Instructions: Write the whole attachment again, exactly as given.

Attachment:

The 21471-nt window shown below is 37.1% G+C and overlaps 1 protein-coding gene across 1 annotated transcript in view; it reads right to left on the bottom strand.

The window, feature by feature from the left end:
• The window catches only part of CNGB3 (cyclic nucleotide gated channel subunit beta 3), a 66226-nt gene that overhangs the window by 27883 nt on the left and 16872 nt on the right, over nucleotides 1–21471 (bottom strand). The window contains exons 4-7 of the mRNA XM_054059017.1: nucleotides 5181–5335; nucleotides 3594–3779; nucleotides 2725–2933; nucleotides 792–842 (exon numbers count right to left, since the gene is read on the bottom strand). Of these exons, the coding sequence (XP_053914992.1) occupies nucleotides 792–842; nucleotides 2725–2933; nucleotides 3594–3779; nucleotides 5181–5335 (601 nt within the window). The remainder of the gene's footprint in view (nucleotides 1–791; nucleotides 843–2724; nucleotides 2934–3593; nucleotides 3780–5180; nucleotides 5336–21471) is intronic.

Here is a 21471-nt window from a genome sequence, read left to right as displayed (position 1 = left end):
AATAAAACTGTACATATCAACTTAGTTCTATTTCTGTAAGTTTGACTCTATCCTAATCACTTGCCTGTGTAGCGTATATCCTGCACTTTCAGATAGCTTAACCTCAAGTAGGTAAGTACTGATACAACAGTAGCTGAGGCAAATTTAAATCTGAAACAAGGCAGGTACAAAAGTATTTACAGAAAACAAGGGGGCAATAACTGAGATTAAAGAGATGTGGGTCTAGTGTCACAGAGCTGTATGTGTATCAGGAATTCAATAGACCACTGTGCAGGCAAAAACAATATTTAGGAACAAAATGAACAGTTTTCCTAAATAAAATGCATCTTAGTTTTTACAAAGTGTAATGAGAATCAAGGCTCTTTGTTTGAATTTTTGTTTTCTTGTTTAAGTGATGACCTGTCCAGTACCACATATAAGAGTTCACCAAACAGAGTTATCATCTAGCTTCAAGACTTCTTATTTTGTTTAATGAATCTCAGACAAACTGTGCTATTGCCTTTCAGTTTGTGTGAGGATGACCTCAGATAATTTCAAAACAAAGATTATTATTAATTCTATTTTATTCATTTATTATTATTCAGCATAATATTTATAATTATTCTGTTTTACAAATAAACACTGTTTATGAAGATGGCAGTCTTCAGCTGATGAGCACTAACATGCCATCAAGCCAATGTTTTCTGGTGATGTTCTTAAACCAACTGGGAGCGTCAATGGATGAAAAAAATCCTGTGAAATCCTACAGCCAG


The 21471-nt window shown below is 37.1% G+C and overlaps 1 protein-coding gene across 1 annotated transcript in view; it reads right to left on the bottom strand.

The window, feature by feature from the left end:
• The window catches only part of CNGB3 (cyclic nucleotide gated channel subunit beta 3), a 66226-nt gene that overhangs the window by 27883 nt on the left and 16872 nt on the right, over nucleotides 1–21471 (bottom strand). The window contains exons 4-7 of the mRNA XM_054059017.1: nucleotides 5181–5335; nucleotides 3594–3779; nucleotides 2725–2933; nucleotides 792–842 (exon numbers count right to left, since the gene is read on the bottom strand). Of these exons, the coding sequence (XP_053914992.1) occupies nucleotides 792–842; nucleotides 2725–2933; nucleotides 3594–3779; nucleotides 5181–5335 (601 nt within the window). The remainder of the gene's footprint in view (nucleotides 1–791; nucleotides 843–2724; nucleotides 2934–3593; nucleotides 3780–5180; nucleotides 5336–21471) is intronic.

Here is a 21471-nt window from a genome sequence, read left to right as displayed (position 1 = left end):
AATAAAACTGTACATATCAACTTAGTTCTATTTCTGTAAGTTTGACTCTATCCTAATCACTTGCCTGTGTAGCGTATATCCTGCACTTTCAGATAGCTTAACCTCAAGTAGGTAAGTACTGATACAACAGTAGCTGAGGCAAATTTAAATCTGAAACAAGGCAGGTACAAAAGTATTTACAGAAAACAAGGGGGCAATAACTGAGATTAAAGAGATGTGGGTCTAGTGTCACAGAGCTGTATGTGTATCAGGAATTCAATAGACCACTGTGCAGGCAAAAACAATATTTAGGAACAAAATGAACAGTTTTCCTAAATAAAATGCATCTTAGTTTTTACAAAGTGTAATGAGAATCAAGGCTCTTTGTTTGAATTTTTGTTTTCTTGTTTAAGTGATGACCTGTCCAGTACCACATATAAGAGTTCACCAAACAGAGTTATCATCTAGCTTCAAGACTTCTTATTTTGTTTAATGAATCTCAGACAAACTGTGCTATTGCCTTTCAGTTTGTGTGAGGATGACCTCAGATAATTTCAAAACAAAGATTATTATTAATTCTATTTTATTCATTTATTATTATTCAGCATAATATTTATAATTATTCTGTTTTACAAATAAACACTGTTTATGAAGATGGCAGTCTTCAGCTGATGAGCACTAACATGCCATCAAGCCAATGTTTTCTGGTGATGTTCTTAAACCAACTGGGAGCGTCAATGGATGAAAAAAATCCTGTGAAATCCTACAGCCAG